Steven: If there ever was a time to utilize external traffic into Amazon, it’s in the product launch phase, that honeymoon period, or the first 14 days. I completely understand that people want to own their customers. Right. And when you sell on Amazon, you do not own your customers. And so when you sell through your site, you own them. You get their email address; you get there, you actually get their address like a physical address, which Amazon took away. I’m on record June of twenty nineteen, predicting prophetically, if you will, that I think that Amazon was going to move to an external traffic necessity platform. That prediction came to fruition by the end of twenty nineteen. We have seen that Amazon is giving relevancy scores and more traffic and more keyword rankings to listings that bring customers to Amazon.

So the nice thing is that COVID caused a whole new population of people who would never have bought online, let alone on Amazon, and force them to buy online and on Amazon. So this new customer base was great. Amazon is super happy they acquired new customers. All that’s great. But you have to bring people to Amazon. You can’t just rely upon their platform to serve you. You must now serve them a little bit to get your foot in the door. If you send traffic in those first 14 days, you send a signal to the algorithm that, hey, these guys are legit, they’re going to bring people to Amazon. Therefore, I’m going to reward them with additional traffic, additional sales, and get them off the ground.

So you leapfrog the rankings by doing this instead of just ranking organically for like three or five keywords, you’ll rank for hundreds, if not a couple of thousand if you do the honeymoon period correctly. And the last thing I mentioned on this, there’s a setting inside a Seller Center where you can go in there and pick your launch date. So before you launch, before your item goes live, have everything, everything ready, everything from your title, bullets, pictures, design, your store, FBA launched, have it already before you go live with your item. If you do this, then your two week period will start on that offer release date, and then you’ll have a way more successful time.

Jesse: All right. I really like that, and I hope for people listening, this is where you take the notes. That 14 days being super important because, in the E-com only world, we might say, like, OK, you just just get the product live. Let Google start to see it, Google indexes it. You don’t have to worry so much like there’s actually a benefit in just launching and let the URL age a little bit. I mean, don’t be ridiculous, but there is a benefit, and that sounds like it is a fact that in Amazon, that is a horrible strategy. You’re going to hurt yourself. You did not get those first 14 days.

The external traffic, I think we’ve mentioned this on some other parts, but I think that’s very important that external traffic could be an email offer to your base. Like, hey, I’m launching a new product on Amazon. Here’s the link. Bring it there. I know you can advertise to Amazon as well, which is extremely painful for somebody that does advertising that would pay to advertise to go to Amazon and then pay Amazon 15 percent. You got it. It pains me, but the margins. Yeah, you’re going to lose the money there.

And I know that’s just part of the Amazon product launch strategy or whatever it it’s it’s a launch strategy where you’re going to be paying that first couple of weeks. I think it was great to help us learn about that. The steps prior to that, you said trademark take six months, a lot of people have trademarks already. Does that kind of speed up that process?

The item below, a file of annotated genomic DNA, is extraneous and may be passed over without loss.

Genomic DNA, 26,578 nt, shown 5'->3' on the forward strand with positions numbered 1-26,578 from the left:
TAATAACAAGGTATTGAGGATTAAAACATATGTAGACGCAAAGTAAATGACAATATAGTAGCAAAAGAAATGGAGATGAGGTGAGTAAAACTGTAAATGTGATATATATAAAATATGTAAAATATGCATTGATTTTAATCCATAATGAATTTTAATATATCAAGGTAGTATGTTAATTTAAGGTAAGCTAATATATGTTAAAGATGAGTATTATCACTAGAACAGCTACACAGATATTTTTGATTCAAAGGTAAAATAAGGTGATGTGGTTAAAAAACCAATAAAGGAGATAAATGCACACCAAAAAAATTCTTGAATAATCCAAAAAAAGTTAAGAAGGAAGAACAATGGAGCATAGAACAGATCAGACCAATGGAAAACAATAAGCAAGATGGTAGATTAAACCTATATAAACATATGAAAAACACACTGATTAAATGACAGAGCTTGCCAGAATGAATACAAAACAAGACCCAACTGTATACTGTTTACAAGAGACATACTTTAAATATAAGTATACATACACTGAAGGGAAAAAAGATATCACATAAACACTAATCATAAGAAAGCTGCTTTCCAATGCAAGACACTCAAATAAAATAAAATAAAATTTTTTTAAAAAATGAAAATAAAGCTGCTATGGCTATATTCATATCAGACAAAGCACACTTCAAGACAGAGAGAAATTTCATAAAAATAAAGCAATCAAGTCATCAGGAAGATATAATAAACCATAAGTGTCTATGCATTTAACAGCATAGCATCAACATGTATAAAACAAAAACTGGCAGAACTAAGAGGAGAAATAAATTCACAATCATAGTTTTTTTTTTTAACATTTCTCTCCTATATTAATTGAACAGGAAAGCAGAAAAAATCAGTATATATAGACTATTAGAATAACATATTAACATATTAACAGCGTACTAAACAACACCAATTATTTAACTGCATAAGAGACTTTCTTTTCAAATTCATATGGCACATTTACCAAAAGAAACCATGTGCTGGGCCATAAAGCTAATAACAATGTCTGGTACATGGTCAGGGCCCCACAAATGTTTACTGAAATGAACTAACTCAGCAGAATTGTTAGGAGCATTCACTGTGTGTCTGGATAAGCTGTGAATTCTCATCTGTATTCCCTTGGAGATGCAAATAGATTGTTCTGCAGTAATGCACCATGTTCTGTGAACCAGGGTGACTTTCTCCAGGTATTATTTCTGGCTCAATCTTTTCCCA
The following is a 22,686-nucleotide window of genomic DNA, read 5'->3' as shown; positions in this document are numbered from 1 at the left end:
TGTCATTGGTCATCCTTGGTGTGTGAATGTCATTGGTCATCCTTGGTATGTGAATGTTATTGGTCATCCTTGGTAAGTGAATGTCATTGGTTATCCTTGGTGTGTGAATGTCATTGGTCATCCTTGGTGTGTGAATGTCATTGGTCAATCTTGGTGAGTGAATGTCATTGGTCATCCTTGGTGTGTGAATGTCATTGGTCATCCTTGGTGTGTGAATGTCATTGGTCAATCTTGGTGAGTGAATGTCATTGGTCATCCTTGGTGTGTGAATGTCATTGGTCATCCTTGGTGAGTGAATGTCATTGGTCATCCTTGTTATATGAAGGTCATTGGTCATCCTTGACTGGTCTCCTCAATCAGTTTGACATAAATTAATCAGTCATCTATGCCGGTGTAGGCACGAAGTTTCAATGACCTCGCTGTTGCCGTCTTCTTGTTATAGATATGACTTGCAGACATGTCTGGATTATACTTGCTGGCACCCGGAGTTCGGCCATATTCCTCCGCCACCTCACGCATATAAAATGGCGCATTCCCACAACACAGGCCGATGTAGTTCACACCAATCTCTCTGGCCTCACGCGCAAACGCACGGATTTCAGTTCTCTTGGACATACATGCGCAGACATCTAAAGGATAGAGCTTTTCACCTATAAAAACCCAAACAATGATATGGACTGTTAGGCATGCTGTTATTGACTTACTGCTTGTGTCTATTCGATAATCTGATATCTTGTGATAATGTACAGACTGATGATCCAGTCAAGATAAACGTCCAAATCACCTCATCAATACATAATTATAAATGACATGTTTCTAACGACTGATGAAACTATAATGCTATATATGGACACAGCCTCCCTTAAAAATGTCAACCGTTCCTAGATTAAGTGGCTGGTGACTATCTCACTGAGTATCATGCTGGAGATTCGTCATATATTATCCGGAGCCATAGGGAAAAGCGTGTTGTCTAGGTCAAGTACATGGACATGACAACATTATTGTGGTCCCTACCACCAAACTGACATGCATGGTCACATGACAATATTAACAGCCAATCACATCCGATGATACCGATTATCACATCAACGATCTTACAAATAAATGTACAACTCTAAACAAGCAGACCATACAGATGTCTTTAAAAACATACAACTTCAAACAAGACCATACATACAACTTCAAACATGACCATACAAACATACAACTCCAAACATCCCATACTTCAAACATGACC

Steven: Yeah, so that trademark gets you what’s called a brand registry. Brand registry is Amazon’s way of saying, hey, you’re an authentic brand. The government recognizes that you have a mark, intellectual property if you will. And this is really fundamental because Amazon has thousands of would-be scammers trying to sell fake products, rip off products, hijacked listings, all kinds of garbage. And quite frankly, it’s mostly coming out of China.

So if you’re an Amazon seller and you’re frustrated by somebody mucking with your data, it’s probably not your direct competition in the state over in the US, it’s probably a guy in China. And guess what? They are trying to fight tooth and nail for dinner on the table tonight. They are not fighting for a shirt on their back for tomorrow. And that means they’re going to fight dirty and you have to do whatever it takes.

Amazon’s trying to recognize some sort of 80/20 rule to help protect sellers and, quite frankly, buyers. That’s the real intent, right? Amazon is a buyer’s platform. They don’t give a crap about you as a seller, which is why agencies like My Amazon Guy exist. It Is because we go in there and we care about sellers. We take care of their problems and solve them when Amazon won’t solve them for you. Amazon is literally the most siloed organization in the world. The left hand has no idea what the right hand is doing. And so you have to be very protective.

By the way, I’m a self-starter. I like my default marketing philosophy. Philosophy is that something is better than nothing. And for you to talk about, hey, just get it up. That’s me that is like me to a core. However, Amazon has entered its maturity phase as a product lifecycle. So what this means is the sophistication involved in selling on Amazon is peaking. It’s getting harder, and a lot of the unsophisticated sellers are going to get knocked out. You’re going to see a bunch of other businesses come in, gobble up the unsophisticated sellers, merge and acquire, bring every bring all the talent and house, and then they’re going to expand and dominate the platform.